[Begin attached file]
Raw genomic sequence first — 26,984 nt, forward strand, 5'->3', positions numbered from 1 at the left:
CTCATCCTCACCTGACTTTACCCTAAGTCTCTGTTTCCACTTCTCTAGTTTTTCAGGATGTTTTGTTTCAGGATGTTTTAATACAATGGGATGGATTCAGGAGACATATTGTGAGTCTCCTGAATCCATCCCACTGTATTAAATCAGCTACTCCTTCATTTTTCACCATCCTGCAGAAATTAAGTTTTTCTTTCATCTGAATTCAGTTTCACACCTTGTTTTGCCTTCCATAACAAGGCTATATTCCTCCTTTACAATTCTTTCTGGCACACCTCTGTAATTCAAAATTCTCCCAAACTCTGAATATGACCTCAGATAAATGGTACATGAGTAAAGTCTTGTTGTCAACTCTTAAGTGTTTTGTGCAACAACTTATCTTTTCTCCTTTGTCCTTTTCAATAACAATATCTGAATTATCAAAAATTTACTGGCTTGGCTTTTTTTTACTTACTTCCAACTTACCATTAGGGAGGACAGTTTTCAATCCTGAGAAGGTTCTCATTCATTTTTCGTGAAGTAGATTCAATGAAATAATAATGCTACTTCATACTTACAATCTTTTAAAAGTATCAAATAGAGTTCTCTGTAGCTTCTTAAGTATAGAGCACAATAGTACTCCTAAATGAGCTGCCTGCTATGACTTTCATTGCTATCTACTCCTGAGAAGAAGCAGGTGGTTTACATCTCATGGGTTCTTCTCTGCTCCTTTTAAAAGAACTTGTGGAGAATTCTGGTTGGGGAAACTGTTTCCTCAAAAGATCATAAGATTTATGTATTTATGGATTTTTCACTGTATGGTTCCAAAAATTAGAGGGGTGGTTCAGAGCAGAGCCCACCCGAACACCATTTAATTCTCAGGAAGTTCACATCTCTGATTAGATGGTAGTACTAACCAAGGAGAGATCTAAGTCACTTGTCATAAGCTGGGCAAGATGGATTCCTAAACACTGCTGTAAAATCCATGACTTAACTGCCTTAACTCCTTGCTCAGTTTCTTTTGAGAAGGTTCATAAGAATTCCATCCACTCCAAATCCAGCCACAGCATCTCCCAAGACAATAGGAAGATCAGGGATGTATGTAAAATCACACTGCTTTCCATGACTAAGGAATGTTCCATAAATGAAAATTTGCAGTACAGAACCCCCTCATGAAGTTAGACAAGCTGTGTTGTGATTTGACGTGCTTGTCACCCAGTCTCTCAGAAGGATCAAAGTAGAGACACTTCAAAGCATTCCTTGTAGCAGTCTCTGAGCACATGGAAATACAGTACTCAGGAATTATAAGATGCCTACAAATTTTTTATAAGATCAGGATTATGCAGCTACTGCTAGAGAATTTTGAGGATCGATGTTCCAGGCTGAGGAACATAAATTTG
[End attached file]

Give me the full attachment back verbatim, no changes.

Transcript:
Raw genomic sequence first — 26,984 nt, forward strand, 5'->3', positions numbered from 1 at the left:
CTCATCCTCACCTGACTTTACCCTAAGTCTCTGTTTCCACTTCTCTAGTTTTTCAGGATGTTTTGTTTCAGGATGTTTTAATACAATGGGATGGATTCAGGAGACATATTGTGAGTCTCCTGAATCCATCCCACTGTATTAAATCAGCTACTCCTTCATTTTTCACCATCCTGCAGAAATTAAGTTTTTCTTTCATCTGAATTCAGTTTCACACCTTGTTTTGCCTTCCATAACAAGGCTATATTCCTCCTTTACAATTCTTTCTGGCACACCTCTGTAATTCAAAATTCTCCCAAACTCTGAATATGACCTCAGATAAATGGTACATGAGTAAAGTCTTGTTGTCAACTCTTAAGTGTTTTGTGCAACAACTTATCTTTTCTCCTTTGTCCTTTTCAATAACAATATCTGAATTATCAAAAATTTACTGGCTTGGCTTTTTTTTACTTACTTCCAACTTACCATTAGGGAGGACAGTTTTCAATCCTGAGAAGGTTCTCATTCATTTTTCGTGAAGTAGATTCAATGAAATAATAATGCTACTTCATACTTACAATCTTTTAAAAGTATCAAATAGAGTTCTCTGTAGCTTCTTAAGTATAGAGCACAATAGTACTCCTAAATGAGCTGCCTGCTATGACTTTCATTGCTATCTACTCCTGAGAAGAAGCAGGTGGTTTACATCTCATGGGTTCTTCTCTGCTCCTTTTAAAAGAACTTGTGGAGAATTCTGGTTGGGGAAACTGTTTCCTCAAAAGATCATAAGATTTATGTATTTATGGATTTTTCACTGTATGGTTCCAAAAATTAGAGGGGTGGTTCAGAGCAGAGCCCACCCGAACACCATTTAATTCTCAGGAAGTTCACATCTCTGATTAGATGGTAGTACTAACCAAGGAGAGATCTAAGTCACTTGTCATAAGCTGGGCAAGATGGATTCCTAAACACTGCTGTAAAATCCATGACTTAACTGCCTTAACTCCTTGCTCAGTTTCTTTTGAGAAGGTTCATAAGAATTCCATCCACTCCAAATCCAGCCACAGCATCTCCCAAGACAATAGGAAGATCAGGGATGTATGTAAAATCACACTGCTTTCCATGACTAAGGAATGTTCCATAAATGAAAATTTGCAGTACAGAACCCCCTCATGAAGTTAGACAAGCTGTGTTGTGATTTGACGTGCTTGTCACCCAGTCTCTCAGAAGGATCAAAGTAGAGACACTTCAAAGCATTCCTTGTAGCAGTCTCTGAGCACATGGAAATACAGTACTCAGGAATTATAAGATGCCTACAAATTTTTTATAAGATCAGGATTATGCAGCTACTGCTAGAGAATTTTGAGGATCGATGTTCCAGGCTGAGGAACATAAATTTG